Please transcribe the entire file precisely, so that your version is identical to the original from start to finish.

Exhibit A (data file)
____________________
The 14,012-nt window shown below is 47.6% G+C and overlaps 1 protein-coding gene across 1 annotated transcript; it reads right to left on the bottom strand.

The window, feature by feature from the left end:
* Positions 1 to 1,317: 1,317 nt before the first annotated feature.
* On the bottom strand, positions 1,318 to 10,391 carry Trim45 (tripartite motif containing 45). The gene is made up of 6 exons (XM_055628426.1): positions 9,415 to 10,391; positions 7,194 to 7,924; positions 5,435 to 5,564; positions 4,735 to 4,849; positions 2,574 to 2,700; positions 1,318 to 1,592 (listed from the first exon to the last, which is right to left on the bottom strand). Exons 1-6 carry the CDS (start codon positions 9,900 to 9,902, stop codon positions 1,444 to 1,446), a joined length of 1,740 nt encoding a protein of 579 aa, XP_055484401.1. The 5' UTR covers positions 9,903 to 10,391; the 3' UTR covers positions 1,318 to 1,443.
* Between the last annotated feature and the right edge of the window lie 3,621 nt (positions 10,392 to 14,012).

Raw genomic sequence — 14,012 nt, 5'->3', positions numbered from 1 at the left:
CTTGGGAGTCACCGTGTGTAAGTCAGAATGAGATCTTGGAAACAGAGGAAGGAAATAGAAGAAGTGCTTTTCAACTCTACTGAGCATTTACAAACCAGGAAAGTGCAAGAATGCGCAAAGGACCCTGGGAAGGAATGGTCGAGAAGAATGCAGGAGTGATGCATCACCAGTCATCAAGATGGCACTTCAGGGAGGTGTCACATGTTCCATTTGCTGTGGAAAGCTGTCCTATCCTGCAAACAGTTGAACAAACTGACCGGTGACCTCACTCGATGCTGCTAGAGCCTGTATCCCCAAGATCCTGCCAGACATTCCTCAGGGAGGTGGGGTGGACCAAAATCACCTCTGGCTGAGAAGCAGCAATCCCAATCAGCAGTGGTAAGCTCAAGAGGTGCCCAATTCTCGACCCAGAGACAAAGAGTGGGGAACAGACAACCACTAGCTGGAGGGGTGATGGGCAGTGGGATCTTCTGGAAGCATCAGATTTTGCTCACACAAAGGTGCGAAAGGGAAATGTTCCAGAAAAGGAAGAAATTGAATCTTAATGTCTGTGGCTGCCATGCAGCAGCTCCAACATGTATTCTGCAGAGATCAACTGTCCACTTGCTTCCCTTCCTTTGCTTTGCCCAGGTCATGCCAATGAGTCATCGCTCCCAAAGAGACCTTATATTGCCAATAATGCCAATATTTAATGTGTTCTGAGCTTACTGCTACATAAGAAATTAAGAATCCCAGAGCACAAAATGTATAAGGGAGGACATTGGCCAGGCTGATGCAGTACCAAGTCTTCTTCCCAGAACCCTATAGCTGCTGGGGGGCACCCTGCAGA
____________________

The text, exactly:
The 14,012-nt window shown below is 47.6% G+C and overlaps 1 protein-coding gene across 1 annotated transcript; it reads right to left on the bottom strand.

The window, feature by feature from the left end:
* Positions 1 to 1,317: 1,317 nt before the first annotated feature.
* On the bottom strand, positions 1,318 to 10,391 carry Trim45 (tripartite motif containing 45). The gene is made up of 6 exons (XM_055628426.1): positions 9,415 to 10,391; positions 7,194 to 7,924; positions 5,435 to 5,564; positions 4,735 to 4,849; positions 2,574 to 2,700; positions 1,318 to 1,592 (listed from the first exon to the last, which is right to left on the bottom strand). Exons 1-6 carry the CDS (start codon positions 9,900 to 9,902, stop codon positions 1,444 to 1,446), a joined length of 1,740 nt encoding a protein of 579 aa, XP_055484401.1. The 5' UTR covers positions 9,903 to 10,391; the 3' UTR covers positions 1,318 to 1,443.
* Between the last annotated feature and the right edge of the window lie 3,621 nt (positions 10,392 to 14,012).

Raw genomic sequence — 14,012 nt, 5'->3', positions numbered from 1 at the left:
CTTGGGAGTCACCGTGTGTAAGTCAGAATGAGATCTTGGAAACAGAGGAAGGAAATAGAAGAAGTGCTTTTCAACTCTACTGAGCATTTACAAACCAGGAAAGTGCAAGAATGCGCAAAGGACCCTGGGAAGGAATGGTCGAGAAGAATGCAGGAGTGATGCATCACCAGTCATCAAGATGGCACTTCAGGGAGGTGTCACATGTTCCATTTGCTGTGGAAAGCTGTCCTATCCTGCAAACAGTTGAACAAACTGACCGGTGACCTCACTCGATGCTGCTAGAGCCTGTATCCCCAAGATCCTGCCAGACATTCCTCAGGGAGGTGGGGTGGACCAAAATCACCTCTGGCTGAGAAGCAGCAATCCCAATCAGCAGTGGTAAGCTCAAGAGGTGCCCAATTCTCGACCCAGAGACAAAGAGTGGGGAACAGACAACCACTAGCTGGAGGGGTGATGGGCAGTGGGATCTTCTGGAAGCATCAGATTTTGCTCACACAAAGGTGCGAAAGGGAAATGTTCCAGAAAAGGAAGAAATTGAATCTTAATGTCTGTGGCTGCCATGCAGCAGCTCCAACATGTATTCTGCAGAGATCAACTGTCCACTTGCTTCCCTTCCTTTGCTTTGCCCAGGTCATGCCAATGAGTCATCGCTCCCAAAGAGACCTTATATTGCCAATAATGCCAATATTTAATGTGTTCTGAGCTTACTGCTACATAAGAAATTAAGAATCCCAGAGCACAAAATGTATAAGGGAGGACATTGGCCAGGCTGATGCAGTACCAAGTCTTCTTCCCAGAACCCTATAGCTGCTGGGGGGCACCCTGCAGA